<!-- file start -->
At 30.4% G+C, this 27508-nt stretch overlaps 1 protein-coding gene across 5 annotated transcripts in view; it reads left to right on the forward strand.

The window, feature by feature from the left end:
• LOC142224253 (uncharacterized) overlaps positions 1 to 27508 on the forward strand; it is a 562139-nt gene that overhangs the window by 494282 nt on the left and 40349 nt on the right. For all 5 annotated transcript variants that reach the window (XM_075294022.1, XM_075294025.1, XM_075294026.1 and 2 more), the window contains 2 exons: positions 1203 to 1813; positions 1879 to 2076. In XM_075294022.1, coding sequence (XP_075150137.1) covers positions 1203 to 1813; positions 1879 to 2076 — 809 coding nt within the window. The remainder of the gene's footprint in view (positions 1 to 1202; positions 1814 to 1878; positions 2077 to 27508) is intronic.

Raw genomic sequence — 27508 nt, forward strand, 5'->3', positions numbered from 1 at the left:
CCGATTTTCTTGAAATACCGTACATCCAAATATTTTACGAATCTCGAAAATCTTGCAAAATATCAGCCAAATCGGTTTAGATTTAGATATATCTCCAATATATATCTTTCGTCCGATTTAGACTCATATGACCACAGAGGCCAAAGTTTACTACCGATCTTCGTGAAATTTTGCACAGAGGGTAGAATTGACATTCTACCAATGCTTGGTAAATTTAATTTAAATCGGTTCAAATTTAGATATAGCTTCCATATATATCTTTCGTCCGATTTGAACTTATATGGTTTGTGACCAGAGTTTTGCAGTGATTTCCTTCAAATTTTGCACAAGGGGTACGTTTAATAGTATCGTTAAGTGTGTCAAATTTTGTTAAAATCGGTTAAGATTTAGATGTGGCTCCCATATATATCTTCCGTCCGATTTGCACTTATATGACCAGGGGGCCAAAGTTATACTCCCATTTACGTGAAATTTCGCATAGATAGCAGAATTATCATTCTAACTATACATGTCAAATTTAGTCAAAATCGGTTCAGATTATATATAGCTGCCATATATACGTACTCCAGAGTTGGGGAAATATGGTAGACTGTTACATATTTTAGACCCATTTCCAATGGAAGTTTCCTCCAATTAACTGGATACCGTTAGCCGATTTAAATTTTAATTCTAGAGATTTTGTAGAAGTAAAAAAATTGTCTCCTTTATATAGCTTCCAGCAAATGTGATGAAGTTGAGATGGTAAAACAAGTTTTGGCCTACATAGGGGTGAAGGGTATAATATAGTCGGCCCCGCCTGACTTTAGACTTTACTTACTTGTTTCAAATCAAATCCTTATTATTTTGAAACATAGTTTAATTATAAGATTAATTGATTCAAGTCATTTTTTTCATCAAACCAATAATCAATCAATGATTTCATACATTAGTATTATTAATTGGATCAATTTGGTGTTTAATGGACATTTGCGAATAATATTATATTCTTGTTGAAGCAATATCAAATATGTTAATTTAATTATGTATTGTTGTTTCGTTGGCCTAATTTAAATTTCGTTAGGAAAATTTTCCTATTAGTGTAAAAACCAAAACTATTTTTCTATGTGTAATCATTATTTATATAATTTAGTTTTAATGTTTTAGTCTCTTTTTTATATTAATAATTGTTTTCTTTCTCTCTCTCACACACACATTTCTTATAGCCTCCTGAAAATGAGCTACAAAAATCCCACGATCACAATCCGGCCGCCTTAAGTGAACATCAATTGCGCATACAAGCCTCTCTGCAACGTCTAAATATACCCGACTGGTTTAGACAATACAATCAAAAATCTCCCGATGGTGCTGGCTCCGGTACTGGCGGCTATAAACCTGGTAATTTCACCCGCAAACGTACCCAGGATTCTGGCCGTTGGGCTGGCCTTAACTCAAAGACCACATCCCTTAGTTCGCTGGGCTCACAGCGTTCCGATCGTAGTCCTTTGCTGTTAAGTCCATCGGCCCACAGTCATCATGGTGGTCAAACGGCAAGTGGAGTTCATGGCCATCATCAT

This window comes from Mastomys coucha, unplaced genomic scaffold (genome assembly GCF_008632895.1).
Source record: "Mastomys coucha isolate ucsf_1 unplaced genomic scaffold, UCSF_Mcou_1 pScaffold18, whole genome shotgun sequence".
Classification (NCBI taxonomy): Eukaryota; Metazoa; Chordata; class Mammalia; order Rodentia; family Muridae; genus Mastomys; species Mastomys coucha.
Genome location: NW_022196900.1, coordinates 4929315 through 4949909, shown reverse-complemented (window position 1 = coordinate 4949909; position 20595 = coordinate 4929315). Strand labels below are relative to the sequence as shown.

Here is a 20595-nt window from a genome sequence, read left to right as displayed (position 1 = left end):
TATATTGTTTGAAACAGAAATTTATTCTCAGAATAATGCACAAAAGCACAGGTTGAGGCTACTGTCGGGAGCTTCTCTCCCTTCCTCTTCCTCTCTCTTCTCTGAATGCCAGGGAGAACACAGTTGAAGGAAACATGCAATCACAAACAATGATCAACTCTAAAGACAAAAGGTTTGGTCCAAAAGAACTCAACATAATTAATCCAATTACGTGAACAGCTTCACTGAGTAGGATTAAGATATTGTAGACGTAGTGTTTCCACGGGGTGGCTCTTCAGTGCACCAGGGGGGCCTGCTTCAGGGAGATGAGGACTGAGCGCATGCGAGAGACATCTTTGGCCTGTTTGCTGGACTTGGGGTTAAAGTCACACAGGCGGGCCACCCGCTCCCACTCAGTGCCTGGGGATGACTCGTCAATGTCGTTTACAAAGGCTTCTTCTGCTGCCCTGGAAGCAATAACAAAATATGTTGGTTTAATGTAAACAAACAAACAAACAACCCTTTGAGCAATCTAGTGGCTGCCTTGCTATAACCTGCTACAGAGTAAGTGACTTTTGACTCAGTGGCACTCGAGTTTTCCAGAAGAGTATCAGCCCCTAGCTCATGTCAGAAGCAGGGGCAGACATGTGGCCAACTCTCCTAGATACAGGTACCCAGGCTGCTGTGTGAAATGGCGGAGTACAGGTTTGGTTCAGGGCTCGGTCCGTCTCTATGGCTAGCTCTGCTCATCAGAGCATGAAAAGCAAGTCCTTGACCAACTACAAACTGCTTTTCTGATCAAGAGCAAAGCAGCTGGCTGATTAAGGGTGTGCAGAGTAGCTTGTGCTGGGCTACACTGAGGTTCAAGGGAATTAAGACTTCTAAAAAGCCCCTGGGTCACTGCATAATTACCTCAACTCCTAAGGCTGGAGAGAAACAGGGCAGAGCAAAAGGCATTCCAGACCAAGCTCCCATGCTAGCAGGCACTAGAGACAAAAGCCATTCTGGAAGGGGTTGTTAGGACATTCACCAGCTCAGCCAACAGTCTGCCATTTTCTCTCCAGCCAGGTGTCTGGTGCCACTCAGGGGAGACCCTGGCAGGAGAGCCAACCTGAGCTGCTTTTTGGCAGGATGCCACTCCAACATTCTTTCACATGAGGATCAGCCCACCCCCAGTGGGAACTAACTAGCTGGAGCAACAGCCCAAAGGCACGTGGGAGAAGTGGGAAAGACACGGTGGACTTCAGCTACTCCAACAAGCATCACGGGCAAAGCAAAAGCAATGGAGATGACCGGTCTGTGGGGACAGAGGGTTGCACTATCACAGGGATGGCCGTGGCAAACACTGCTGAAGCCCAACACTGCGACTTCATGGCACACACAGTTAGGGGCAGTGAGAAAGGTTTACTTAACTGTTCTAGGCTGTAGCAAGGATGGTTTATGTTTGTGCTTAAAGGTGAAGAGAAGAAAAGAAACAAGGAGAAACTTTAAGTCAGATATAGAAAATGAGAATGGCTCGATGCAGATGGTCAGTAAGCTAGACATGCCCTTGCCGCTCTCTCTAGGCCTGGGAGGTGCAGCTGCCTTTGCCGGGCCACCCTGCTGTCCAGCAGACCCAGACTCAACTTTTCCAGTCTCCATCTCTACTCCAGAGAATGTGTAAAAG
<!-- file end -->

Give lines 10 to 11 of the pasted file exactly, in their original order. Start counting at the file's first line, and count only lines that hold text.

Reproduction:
Here is a 20595-nt window from a genome sequence, read left to right as displayed (position 1 = left end):
TATATTGTTTGAAACAGAAATTTATTCTCAGAATAATGCACAAAAGCACAGGTTGAGGCTACTGTCGGGAGCTTCTCTCCCTTCCTCTTCCTCTCTCTTCTCTGAATGCCAGGGAGAACACAGTTGAAGGAAACATGCAATCACAAACAATGATCAACTCTAAAGACAAAAGGTTTGGTCCAAAAGAACTCAACATAATTAATCCAATTACGTGAACAGCTTCACTGAGTAGGATTAAGATATTGTAGACGTAGTGTTTCCACGGGGTGGCTCTTCAGTGCACCAGGGGGGCCTGCTTCAGGGAGATGAGGACTGAGCGCATGCGAGAGACATCTTTGGCCTGTTTGCTGGACTTGGGGTTAAAGTCACACAGGCGGGCCACCCGCTCCCACTCAGTGCCTGGGGATGACTCGTCAATGTCGTTTACAAAGGCTTCTTCTGCTGCCCTGGAAGCAATAACAAAATATGTTGGTTTAATGTAAACAAACAAACAAACAACCCTTTGAGCAATCTAGTGGCTGCCTTGCTATAACCTGCTACAGAGTAAGTGACTTTTGACTCAGTGGCACTCGAGTTTTCCAGAAGAGTATCAGCCCCTAGCTCATGTCAGAAGCAGGGGCAGACATGTGGCCAACTCTCCTAGATACAGGTACCCAGGCTGCTGTGTGAAATGGCGGAGTACAGGTTTGGTTCAGGGCTCGGTCCGTCTCTATGGCTAGCTCTGCTCATCAGAGCATGAAAAGCAAGTCCTTGACCAACTACAAACTGCTTTTCTGATCAAGAGCAAAGCAGCTGGCTGATTAAGGGTGTGCAGAGTAGCTTGTGCTGGGCTACACTGAGGTTCAAGGGAATTAAGACTTCTAAAAAGCCCCTGGGTCACTGCATAATTACCTCAACTCCTAAGGCTGGAGAGAAACAGGGCAGAGCAAAAGGCATTCCAGACCAAGCTCCCATGCTAGCAGGCACTAGAGACAAAAGCCATTCTGGAAGGGGTTGTTAGGACATTCACCAGCTCAGCCAACAGTCTGCCATTTTCTCTCCAGCCAGGTGTCTGGTGCCACTCAGGGGAGACCCTGGCAGGAGAGCCAACCTGAGCTGCTTTTTGGCAGGATGCCACTCCAACATTCTTTCACATGAGGATCAGCCCACCCCCAGTGGGAACTAACTAGCTGGAGCAACAGCCCAAAGGCACGTGGGAGAAGTGGGAAAGACACGGTGGACTTCAGCTACTCCAACAAGCATCACGGGCAAAGCAAAAGCAATGGAGATGACCGGTCTGTGGGGACAGAGGGTTGCACTATCACAGGGATGGCCGTGGCAAACACTGCTGAAGCCCAACACTGCGACTTCATGGCACACACAGTTAGGGGCAGTGAGAAAGGTTTACTTAACTGTTCTAGGCTGTAGCAAGGATGGTTTATGTTTGTGCTTAAAGGTGAAGAGAAGAAAAGAAACAAGGAGAAACTTTAAGTCAGATATAGAAAATGAGAATGGCTCGATGCAGATGGTCAGTAAGCTAGACATGCCCTTGCCGCTCTCTCTAGGCCTGGGAGGTGCAGCTGCCTTTGCCGGGCCACCCTGCTGTCCAGCAGACCCAGACTCAACTTTTCCAGTCTCCATCTCTACTCCAGAGAATGTGTAAAAG